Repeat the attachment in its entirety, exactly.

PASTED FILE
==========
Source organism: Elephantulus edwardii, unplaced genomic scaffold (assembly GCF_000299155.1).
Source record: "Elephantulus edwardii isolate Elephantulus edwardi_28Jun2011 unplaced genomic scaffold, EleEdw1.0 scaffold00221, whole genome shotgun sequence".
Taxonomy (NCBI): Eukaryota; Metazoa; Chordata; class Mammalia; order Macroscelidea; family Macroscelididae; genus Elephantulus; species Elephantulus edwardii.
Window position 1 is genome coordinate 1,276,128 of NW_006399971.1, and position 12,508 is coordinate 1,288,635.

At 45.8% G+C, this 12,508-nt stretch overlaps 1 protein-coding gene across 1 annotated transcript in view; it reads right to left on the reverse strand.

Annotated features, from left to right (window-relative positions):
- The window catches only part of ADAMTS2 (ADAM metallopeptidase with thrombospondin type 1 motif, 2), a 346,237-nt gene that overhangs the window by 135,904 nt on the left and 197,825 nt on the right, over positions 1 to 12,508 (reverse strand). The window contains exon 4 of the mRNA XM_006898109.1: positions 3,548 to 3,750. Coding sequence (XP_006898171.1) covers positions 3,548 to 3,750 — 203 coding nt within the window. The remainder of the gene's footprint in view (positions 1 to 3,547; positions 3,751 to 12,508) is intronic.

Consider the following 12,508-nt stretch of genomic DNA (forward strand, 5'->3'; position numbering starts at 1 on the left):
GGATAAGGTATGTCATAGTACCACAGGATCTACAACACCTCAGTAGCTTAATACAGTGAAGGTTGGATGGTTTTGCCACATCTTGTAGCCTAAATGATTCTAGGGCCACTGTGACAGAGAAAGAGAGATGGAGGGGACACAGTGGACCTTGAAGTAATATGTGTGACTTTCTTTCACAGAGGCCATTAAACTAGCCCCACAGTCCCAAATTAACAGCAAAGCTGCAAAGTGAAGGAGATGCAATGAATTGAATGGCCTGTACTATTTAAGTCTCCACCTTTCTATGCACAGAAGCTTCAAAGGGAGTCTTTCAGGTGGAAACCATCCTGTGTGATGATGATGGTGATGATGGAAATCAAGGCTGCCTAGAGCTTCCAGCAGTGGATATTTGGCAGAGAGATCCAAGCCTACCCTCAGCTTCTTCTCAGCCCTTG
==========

Source organism: Elephantulus edwardii, unplaced genomic scaffold (assembly GCF_000299155.1).
Source record: "Elephantulus edwardii isolate Elephantulus edwardi_28Jun2011 unplaced genomic scaffold, EleEdw1.0 scaffold00221, whole genome shotgun sequence".
Taxonomy (NCBI): Eukaryota; Metazoa; Chordata; class Mammalia; order Macroscelidea; family Macroscelididae; genus Elephantulus; species Elephantulus edwardii.
Window position 1 is genome coordinate 1,276,128 of NW_006399971.1, and position 12,508 is coordinate 1,288,635.

At 45.8% G+C, this 12,508-nt stretch overlaps 1 protein-coding gene across 1 annotated transcript in view; it reads right to left on the reverse strand.

Annotated features, from left to right (window-relative positions):
- The window catches only part of ADAMTS2 (ADAM metallopeptidase with thrombospondin type 1 motif, 2), a 346,237-nt gene that overhangs the window by 135,904 nt on the left and 197,825 nt on the right, over positions 1 to 12,508 (reverse strand). The window contains exon 4 of the mRNA XM_006898109.1: positions 3,548 to 3,750. Coding sequence (XP_006898171.1) covers positions 3,548 to 3,750 — 203 coding nt within the window. The remainder of the gene's footprint in view (positions 1 to 3,547; positions 3,751 to 12,508) is intronic.

Consider the following 12,508-nt stretch of genomic DNA (forward strand, 5'->3'; position numbering starts at 1 on the left):
GGATAAGGTATGTCATAGTACCACAGGATCTACAACACCTCAGTAGCTTAATACAGTGAAGGTTGGATGGTTTTGCCACATCTTGTAGCCTAAATGATTCTAGGGCCACTGTGACAGAGAAAGAGAGATGGAGGGGACACAGTGGACCTTGAAGTAATATGTGTGACTTTCTTTCACAGAGGCCATTAAACTAGCCCCACAGTCCCAAATTAACAGCAAAGCTGCAAAGTGAAGGAGATGCAATGAATTGAATGGCCTGTACTATTTAAGTCTCCACCTTTCTATGCACAGAAGCTTCAAAGGGAGTCTTTCAGGTGGAAACCATCCTGTGTGATGATGATGGTGATGATGGAAATCAAGGCTGCCTAGAGCTTCCAGCAGTGGATATTTGGCAGAGAGATCCAAGCCTACCCTCAGCTTCTTCTCAGCCCTTG